Seleucus rules in Syria while Ptolemy controlled Egypt.
This arrangement, though disputed over the next century would last until approximately 198 BC, when the Seleucids conquered Ptolemean concerns in the territory. Despite Roman victories over the Seleucid King Antiochus III, Cilicia remained a part of his kingdom for at least another century.
Over this next century, Hellenistic influence was remarkable and even native languages were superseded by Greek. However, the rough Tarsus mountain regions and the people who occupied them were never truly brought under control and they remained virtually independent of Seleucid authority. As the dynasty waned in direct relation to the rise of Roman influence, these Isaurii peoples began to develop their own culture based on piracy. While both Roman and Seleucid governments tried to suppress some pirate activity, some trade was necessary to allow for slave trafficking, a vital component of the ancient economy. By the early 1st century BC, however, piracy was out of control on the Mediterranean, and as Roman power pushed east from Macedonia, conflict was inevitable.
Moderate excursions were made against the pirates in 102 BC by Marcus Antonius (grandfather of Marc Antony), and later by his son of the same name (Antony's father) in the mid 70's BC. Julius Caesar also had personal experience with the pirates in 79 BC when he was captured for ransom on a trip to Rhodes. Upon buying his freedom he returned with a fleet, then captured and crucified his captors, but the pirate menace continued. As the Seleucid kingdom broke apart in the 80's and 70's BC in the wake of Mithridates' wars, the pirates grew more brazen. Rome's attempts to eliminate them had to grow more serious. Publius Servilius Vatia was appointed to command the coming attack and he made considerable gains against them. As he limited pirate attacks to local shores, as they were less capable of long distance attacks, it gave the impression that the pirates were winning. Attacking the coasts of Italy actually expedited their own permanent defeat with the emergence of Pompey.
Pompey the Great or Pompey the Triumvir  (Classical Latin abbreviation: CN·POMPEIVS·CN·F·SEX·N·MAGNVS, Gnaeus or Cnaeus Pompeius Magnus) (September 29, 106 BC–September 28, 48 BC), was a distinguished military and political leader of the late Roman Republic. Hailing from an Italian provincial background, after military triumphs he established a place for himself in the ranks of Roman nobility, and was given the cognomen of Magnus—the Great—by Lucius Cornelius Sulla.
Pompey was a rival of Marcus Licinius Crassus and an ally to Gaius Julius Caesar. The three politicians would dominate the Late Roman republic through a political alliance called the First Triumvirate. After the death of Crassus, Pompey and Caesar became rivals, disputing the leadership of the entire Roman state in what is now called Caesar's civil war. Pompey fought on the side of the Optimates, the conservative traditionalist faction in the Roman Senate, and was ultimately defeated by Caesar. He sought refuge in Egypt and was assassinated there.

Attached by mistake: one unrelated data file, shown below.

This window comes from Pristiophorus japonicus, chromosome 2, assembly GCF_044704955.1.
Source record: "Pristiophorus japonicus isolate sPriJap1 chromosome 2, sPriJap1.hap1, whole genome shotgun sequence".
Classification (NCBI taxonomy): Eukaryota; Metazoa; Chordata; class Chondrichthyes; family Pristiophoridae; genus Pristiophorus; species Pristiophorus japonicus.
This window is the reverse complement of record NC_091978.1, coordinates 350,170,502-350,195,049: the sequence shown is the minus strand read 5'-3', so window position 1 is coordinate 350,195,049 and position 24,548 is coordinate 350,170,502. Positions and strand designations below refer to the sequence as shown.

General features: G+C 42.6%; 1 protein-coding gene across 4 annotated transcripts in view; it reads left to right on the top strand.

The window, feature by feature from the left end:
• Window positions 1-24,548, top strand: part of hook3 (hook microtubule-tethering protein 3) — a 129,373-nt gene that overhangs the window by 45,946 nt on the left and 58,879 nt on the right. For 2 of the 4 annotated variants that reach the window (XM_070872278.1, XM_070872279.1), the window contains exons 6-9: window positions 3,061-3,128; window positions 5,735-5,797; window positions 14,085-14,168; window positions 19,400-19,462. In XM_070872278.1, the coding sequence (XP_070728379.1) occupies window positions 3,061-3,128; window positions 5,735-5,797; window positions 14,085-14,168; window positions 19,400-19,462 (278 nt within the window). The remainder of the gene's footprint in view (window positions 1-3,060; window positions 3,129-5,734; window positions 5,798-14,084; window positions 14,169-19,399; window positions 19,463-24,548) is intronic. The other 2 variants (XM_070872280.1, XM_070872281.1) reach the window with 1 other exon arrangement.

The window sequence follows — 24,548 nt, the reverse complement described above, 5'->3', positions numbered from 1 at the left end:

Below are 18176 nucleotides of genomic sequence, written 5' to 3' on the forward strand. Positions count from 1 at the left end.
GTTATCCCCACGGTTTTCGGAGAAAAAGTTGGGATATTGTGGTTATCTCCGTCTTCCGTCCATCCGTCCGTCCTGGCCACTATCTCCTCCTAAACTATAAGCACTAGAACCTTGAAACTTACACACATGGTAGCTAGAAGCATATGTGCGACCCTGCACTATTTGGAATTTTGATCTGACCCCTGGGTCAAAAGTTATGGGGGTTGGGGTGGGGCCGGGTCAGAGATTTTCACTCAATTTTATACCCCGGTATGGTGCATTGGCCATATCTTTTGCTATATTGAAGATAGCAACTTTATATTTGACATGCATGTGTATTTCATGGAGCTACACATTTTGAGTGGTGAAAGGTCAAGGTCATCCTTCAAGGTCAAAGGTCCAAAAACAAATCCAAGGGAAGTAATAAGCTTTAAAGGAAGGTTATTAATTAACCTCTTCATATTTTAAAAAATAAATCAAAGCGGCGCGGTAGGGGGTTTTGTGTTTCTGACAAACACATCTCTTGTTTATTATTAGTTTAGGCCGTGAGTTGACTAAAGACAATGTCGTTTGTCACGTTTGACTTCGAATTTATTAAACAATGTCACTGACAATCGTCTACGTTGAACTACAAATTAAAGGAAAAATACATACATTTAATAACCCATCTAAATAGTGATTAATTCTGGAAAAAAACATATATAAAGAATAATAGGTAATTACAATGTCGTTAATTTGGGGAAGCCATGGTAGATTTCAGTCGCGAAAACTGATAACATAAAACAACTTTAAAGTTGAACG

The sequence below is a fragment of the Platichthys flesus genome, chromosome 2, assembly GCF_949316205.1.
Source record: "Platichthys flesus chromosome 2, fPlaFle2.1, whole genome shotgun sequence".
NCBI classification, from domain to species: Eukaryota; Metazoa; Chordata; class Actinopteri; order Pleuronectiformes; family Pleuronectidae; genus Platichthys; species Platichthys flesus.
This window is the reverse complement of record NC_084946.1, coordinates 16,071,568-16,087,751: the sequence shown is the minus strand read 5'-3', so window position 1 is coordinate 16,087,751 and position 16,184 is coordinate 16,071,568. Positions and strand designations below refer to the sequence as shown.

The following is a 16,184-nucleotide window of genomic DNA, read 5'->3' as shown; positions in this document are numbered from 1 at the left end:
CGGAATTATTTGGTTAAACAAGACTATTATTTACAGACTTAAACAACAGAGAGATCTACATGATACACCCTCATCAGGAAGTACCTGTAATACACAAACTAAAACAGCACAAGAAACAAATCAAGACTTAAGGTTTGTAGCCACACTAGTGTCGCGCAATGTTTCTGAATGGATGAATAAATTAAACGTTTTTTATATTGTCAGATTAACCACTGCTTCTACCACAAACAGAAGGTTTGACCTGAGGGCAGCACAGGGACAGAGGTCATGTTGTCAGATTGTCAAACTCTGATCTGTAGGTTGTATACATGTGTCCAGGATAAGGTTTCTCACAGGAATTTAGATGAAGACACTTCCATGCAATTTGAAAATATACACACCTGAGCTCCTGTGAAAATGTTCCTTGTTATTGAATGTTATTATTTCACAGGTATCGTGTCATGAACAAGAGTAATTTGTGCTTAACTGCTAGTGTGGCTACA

Pompey arrived in Cilicia in 67 BC with tremendous power to act in any jurisdiction against the Cilicians. With an enormous fleet, Pompey swiftly completed the progress of Vatia (who was later awarded the cognomen Isauricus for his work there) and within 40 days, the pirate threat was virtually wiped out. Pompey immediately took the task of reorganizing the surviving pirates into productive Roman subjects. He established inland towns with fertile land for farming and the former pirates soon abandoned their old ways. Though the complete pacification of the area would take another 30 years, mainly due to the Roman civil wars of Caesar, Pompey, Octavian and Antony, Cilicia quickly settled into a peaceful and productive eastern province.
from Wikipedia After Octavian's victory and ascension to the title of Augustus, parts of the province were broken up under various client kings and the rest fell under the jurisdiction of the governor of Syria, but this arrangement didn't last particularly long. By the reign of Vespasian, Cilicia was re-formed as a single complete province in 72 AD. Cilicia remained in this basic provincial structure until the territorial reforms of Diocletia, but the region as a whole remained relatively unchanged for the next few hundred years.
After its initial conquests, the territory was such an ideal province that permanent legionary garrisons were never required. The neighboring provinces of Cappadocia and Syria, with the several legions stationed there, were more than adequate to provide protection and peacekeeping for Cilicia. The province was an important provider of iron from the Tarsus Mountains as well as limited, but high quality silver ore.
The plains area was ideal for various forms of agriculture including grains, olives and grapes.
Cilicia essentially remained a part of the Roman, then Byzantine (Romanion) Empire until the 14th century. A brief period of Arab rule came in the 8th century, but Byzantine power was re-established 200 years later. In the heart of the crusades, Cilicia eventually passed into Ottoman control but maintained a rich heritage of Hellenistic
Kapadokia(from Persian: Katpatuka meaning "the land of beautiful horses"